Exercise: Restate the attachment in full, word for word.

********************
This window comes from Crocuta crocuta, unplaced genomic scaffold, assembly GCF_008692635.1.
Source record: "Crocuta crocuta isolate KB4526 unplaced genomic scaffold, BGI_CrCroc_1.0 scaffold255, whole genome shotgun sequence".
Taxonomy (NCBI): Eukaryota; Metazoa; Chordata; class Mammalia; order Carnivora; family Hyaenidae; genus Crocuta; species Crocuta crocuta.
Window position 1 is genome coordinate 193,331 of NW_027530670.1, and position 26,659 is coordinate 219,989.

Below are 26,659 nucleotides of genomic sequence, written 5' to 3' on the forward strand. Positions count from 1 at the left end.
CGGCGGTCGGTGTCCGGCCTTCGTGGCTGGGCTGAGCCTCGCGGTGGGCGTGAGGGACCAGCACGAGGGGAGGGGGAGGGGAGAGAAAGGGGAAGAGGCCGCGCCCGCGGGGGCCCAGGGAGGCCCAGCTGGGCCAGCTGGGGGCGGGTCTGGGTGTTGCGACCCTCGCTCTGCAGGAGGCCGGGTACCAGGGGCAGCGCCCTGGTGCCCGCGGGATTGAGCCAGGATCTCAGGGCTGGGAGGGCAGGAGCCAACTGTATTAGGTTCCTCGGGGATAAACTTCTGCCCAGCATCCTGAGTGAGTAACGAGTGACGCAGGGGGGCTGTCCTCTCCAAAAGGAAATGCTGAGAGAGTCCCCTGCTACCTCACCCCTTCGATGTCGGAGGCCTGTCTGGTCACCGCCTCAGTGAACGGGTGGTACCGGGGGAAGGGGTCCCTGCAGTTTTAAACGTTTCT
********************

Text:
This window comes from Crocuta crocuta, unplaced genomic scaffold, assembly GCF_008692635.1.
Source record: "Crocuta crocuta isolate KB4526 unplaced genomic scaffold, BGI_CrCroc_1.0 scaffold255, whole genome shotgun sequence".
Taxonomy (NCBI): Eukaryota; Metazoa; Chordata; class Mammalia; order Carnivora; family Hyaenidae; genus Crocuta; species Crocuta crocuta.
Window position 1 is genome coordinate 193,331 of NW_027530670.1, and position 26,659 is coordinate 219,989.

Below are 26,659 nucleotides of genomic sequence, written 5' to 3' on the forward strand. Positions count from 1 at the left end.
CGGCGGTCGGTGTCCGGCCTTCGTGGCTGGGCTGAGCCTCGCGGTGGGCGTGAGGGACCAGCACGAGGGGAGGGGGAGGGGAGAGAAAGGGGAAGAGGCCGCGCCCGCGGGGGCCCAGGGAGGCCCAGCTGGGCCAGCTGGGGGCGGGTCTGGGTGTTGCGACCCTCGCTCTGCAGGAGGCCGGGTACCAGGGGCAGCGCCCTGGTGCCCGCGGGATTGAGCCAGGATCTCAGGGCTGGGAGGGCAGGAGCCAACTGTATTAGGTTCCTCGGGGATAAACTTCTGCCCAGCATCCTGAGTGAGTAACGAGTGACGCAGGGGGGCTGTCCTCTCCAAAAGGAAATGCTGAGAGAGTCCCCTGCTACCTCACCCCTTCGATGTCGGAGGCCTGTCTGGTCACCGCCTCAGTGAACGGGTGGTACCGGGGGAAGGGGTCCCTGCAGTTTTAAACGTTTCT